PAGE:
Table of Contents
Table of Contents
Who says you have to completely give up work when you retire? Once all your retirement planning comes to fruition, it can be a great time to relax, but it can also be a time to pursue retirement hobbies that make money to help supplement your retirement income.
If you're looking for an activity, you could start with what you're passionate about and already know. Working may no longer be necessary, but finding the thing that makes you excited to get up every morning could be the start of a new, lucrative retirement hobby.
- Diverse Retirement Choices: Retirement can involve unconventional pursuits like professional gaming, beekeeping, translation, and more.
- Monetizing Passions: Hobbies like gaming, beekeeping, and photography can be turned into income sources.
- Continuous Learning: Skill development remains crucial, whether in gaming, translation, or photography.
- Adventure in Retirement: Activities like pet-sitting, travel photography, and house-sitting offer adventure and income.
- Health and Wellness Focus: Fitness pursuits like teaching classes align with the growing health-conscious trend.
1. Professional Gaming
Gaming isn't just for millennials. There's a huge community of professional video gamers who take part in competitions and tournaments. You'll need to pick a genre you enjoy, such as esports or multiplayer games, and then hone your skills through training and practice — just like any other sport. Once you master it, there's also the option to play games and stream them live on online platforms. Similar to YouTube, you can potentially earn money this way if you have a large number of subscribers. This can be a fun way to potentially earn money from the comfort of your own home.
If you're feeling more adventurous in retirement, what about becoming a beekeeper? You may be able to make money from beekeeping by manufacturing local honey from the bees in your hive, bottling it and selling these products at local farmers' markets or grocery stores. To start, you might seek out a local supplier who can provide the bees and help you purchase the materials you'll need, including hives and protective gear. This is a more hands-on retirement hobby, so it might be a better fit for people who love agriculture and the environment. If you're curious about beekeeping, you can check with your local beekeeping association to learn more about how to get started.
If you know a second language, you might consider becoming a translator, though you'll likely need to undergo additional training. You can enroll in a certificate program and then take a certification exam to boost your credentials. After this, you can begin looking for freelance translator work via online job boards, translation agencies or online communities for people in the industry. It might also be helpful to check social media to find these groups.
4. House-sitting & Pet-sitting
If you're an animal lover or have a passion for travel, house-sitting and pet-sitting can be fun yet lucrative retirement hobbies. You could take care of other people's homes while they're away and use this as an opportunity to visit new locations.
The same goes for pet-sitting. Some people travel for work or go on vacation and can't bring their beloved furry family member along with them. Pet-sitting can be a great way to help families while you explore a new location, and there are several websites where you can find these opportunities. So, if you ever dreamed of living an ex-pat life in New Zealand or temporarily living in Palm Springs, house-sitting or pet-sitting may be a great fit.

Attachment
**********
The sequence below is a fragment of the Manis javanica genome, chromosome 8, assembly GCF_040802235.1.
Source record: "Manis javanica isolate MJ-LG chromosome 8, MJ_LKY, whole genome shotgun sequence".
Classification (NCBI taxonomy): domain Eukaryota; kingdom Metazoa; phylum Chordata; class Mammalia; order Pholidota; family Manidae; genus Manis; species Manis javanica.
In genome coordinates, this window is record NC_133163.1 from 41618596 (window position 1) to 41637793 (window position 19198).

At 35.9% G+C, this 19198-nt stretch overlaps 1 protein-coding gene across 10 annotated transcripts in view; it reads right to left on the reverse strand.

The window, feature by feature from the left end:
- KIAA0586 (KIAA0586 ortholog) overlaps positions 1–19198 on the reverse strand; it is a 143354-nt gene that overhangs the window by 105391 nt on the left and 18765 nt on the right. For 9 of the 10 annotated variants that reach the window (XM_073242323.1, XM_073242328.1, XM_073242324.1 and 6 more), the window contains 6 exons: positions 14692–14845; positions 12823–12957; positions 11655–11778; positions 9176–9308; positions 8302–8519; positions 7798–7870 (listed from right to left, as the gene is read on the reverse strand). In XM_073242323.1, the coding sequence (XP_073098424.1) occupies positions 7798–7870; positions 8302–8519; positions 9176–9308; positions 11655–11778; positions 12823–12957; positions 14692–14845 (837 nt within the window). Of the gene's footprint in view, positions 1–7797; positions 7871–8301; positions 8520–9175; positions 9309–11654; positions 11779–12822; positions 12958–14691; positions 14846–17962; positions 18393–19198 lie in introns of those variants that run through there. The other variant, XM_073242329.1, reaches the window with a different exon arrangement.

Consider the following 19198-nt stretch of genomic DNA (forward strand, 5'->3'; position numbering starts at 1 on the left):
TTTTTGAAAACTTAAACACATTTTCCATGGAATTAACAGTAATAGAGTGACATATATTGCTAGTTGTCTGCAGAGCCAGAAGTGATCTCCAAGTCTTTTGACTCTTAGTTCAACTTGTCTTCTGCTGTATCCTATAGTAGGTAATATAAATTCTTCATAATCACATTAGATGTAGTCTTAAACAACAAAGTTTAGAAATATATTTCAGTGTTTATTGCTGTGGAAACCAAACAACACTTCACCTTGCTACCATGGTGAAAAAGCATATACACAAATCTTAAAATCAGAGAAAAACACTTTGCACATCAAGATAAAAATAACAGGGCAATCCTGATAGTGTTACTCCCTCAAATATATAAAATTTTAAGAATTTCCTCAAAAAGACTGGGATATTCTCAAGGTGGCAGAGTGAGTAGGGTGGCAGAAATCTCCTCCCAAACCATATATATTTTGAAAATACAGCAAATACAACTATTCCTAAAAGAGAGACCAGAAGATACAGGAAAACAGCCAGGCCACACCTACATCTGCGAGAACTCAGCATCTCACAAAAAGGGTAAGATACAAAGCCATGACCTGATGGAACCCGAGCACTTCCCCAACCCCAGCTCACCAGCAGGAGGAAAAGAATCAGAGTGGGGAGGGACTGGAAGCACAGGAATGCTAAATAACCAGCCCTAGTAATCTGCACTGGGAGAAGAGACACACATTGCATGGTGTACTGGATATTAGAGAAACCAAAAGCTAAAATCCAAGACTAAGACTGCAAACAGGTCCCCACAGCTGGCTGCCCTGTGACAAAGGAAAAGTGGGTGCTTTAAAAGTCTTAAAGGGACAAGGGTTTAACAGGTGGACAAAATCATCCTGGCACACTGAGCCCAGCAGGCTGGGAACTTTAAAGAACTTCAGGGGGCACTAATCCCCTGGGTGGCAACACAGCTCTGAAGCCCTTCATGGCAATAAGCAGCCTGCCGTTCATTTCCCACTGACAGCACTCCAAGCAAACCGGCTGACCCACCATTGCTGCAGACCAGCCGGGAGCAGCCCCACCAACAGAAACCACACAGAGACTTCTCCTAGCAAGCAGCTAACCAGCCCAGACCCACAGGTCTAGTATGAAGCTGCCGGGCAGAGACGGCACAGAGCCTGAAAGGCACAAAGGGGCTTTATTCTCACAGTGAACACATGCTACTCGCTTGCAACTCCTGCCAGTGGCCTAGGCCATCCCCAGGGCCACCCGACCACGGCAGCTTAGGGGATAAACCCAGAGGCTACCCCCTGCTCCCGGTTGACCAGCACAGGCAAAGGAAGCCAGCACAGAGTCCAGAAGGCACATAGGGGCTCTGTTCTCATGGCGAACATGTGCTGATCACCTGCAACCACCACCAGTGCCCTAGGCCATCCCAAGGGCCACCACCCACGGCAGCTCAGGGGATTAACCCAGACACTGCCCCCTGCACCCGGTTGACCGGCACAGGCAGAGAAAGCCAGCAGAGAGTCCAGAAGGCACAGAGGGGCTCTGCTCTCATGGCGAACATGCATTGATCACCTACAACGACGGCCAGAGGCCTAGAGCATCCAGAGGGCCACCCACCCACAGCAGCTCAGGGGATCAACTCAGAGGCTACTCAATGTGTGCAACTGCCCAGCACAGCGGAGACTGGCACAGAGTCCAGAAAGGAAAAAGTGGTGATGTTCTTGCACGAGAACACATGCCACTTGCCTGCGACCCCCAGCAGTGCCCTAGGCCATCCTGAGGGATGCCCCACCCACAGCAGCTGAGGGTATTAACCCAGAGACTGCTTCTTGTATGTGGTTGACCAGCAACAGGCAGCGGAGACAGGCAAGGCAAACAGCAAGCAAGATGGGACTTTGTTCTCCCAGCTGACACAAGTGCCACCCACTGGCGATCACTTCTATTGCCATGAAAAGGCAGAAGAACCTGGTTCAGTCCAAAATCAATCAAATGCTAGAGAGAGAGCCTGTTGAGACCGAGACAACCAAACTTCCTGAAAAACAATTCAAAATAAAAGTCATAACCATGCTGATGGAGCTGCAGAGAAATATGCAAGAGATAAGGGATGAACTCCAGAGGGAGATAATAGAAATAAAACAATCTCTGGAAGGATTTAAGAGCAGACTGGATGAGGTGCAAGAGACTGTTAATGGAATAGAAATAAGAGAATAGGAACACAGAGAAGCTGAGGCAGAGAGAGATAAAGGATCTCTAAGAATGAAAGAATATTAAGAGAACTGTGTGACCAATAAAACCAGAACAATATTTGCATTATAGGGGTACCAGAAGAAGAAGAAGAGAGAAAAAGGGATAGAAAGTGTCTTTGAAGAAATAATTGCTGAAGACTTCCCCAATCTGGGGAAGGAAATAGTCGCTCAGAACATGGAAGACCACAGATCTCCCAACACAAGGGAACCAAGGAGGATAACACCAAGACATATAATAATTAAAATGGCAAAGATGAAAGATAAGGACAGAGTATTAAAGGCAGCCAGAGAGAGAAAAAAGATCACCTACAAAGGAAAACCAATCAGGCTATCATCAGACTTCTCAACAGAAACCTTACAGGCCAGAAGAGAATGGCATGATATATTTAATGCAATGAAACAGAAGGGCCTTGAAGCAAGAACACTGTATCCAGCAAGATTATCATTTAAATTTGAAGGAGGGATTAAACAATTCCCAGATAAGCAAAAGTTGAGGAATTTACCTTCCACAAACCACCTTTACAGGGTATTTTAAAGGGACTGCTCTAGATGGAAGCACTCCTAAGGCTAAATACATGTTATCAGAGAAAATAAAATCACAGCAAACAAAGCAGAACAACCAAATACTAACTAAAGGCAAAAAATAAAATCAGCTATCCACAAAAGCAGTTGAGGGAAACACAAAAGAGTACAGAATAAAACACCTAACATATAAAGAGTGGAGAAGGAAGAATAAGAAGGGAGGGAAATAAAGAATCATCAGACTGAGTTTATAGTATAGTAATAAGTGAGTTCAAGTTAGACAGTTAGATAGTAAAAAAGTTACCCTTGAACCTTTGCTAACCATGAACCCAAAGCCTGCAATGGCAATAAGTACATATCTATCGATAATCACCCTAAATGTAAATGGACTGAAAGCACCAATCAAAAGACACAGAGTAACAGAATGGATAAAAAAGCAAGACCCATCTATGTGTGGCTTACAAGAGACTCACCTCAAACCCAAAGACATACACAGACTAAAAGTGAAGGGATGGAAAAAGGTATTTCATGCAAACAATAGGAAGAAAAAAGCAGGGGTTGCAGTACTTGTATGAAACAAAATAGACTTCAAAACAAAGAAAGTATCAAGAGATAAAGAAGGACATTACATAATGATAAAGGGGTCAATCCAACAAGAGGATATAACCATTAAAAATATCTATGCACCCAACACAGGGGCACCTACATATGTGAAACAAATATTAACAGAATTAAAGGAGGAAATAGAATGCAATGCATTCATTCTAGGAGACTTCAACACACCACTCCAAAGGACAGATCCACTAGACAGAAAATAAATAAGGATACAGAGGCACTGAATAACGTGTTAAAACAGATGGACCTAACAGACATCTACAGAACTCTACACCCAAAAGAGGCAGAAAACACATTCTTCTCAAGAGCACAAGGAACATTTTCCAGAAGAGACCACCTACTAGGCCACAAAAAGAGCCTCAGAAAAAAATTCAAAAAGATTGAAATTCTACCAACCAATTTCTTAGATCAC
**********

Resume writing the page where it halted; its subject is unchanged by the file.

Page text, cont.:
You might try nurturing your creativity and supplementing your retirement income with photography. You could be a freelance pet, wedding or newborn photographer and only take gigs when you have free time. Likewise, if you intend to spend your retirement on the road, travel photography could be both a personally and financially rewarding retirement side hustle. You might consider investing in a good, quality camera first, and then you can start taking some photography classes or teaching yourself.
6. Arts & Crafts
If you have an artistic flair, you may want to consider selling arts and crafts. Many home-based artisans now sell a variety of goods online, such as handmade desks, wedding veils, handmade Halloween costumes and custom invitations. If you were a painter, carpenter or graphic designer before you retired, or if you just love doing these activities in your spare time, you could try transferring these skills into an income-producing retirement hobby.
We live in a more health-conscious world, and as result, more people are going to the gym or their local fitness studio. If you have a passion for health and wellness, you might try teaching a local fitness class. There are plenty of options to choose from — such as Zumba, yoga, CrossFit and water aerobics, to name a few.
Note that you'll likely need to get certified first, which may take several months, but that's not necessarily a huge time commitment in retirement — especially when you consider that you'll be able to work on staying fit and earning money at the same time.
The Bottom Line
Your golden years are a great time to enjoy everything you worked for, but if you're worried about being bored or just want to stay active, consider a hobby that will help you make money in retirement. A retirement hobby can be a great way to stay engaged, help extend the length of your retirement savings or discover something new that reignites your passions.